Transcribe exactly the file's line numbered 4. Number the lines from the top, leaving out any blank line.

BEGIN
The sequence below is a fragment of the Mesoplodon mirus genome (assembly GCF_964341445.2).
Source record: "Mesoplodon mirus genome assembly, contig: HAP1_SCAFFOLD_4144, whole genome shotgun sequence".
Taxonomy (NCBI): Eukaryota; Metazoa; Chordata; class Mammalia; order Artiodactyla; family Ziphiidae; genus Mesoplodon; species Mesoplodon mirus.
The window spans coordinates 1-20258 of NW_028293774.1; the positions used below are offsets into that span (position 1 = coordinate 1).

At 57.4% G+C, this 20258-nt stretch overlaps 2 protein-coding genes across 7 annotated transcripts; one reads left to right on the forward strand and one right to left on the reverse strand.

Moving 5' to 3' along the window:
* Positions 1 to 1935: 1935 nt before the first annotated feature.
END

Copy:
The window spans coordinates 1-20258 of NW_028293774.1; the positions used below are offsets into that span (position 1 = coordinate 1).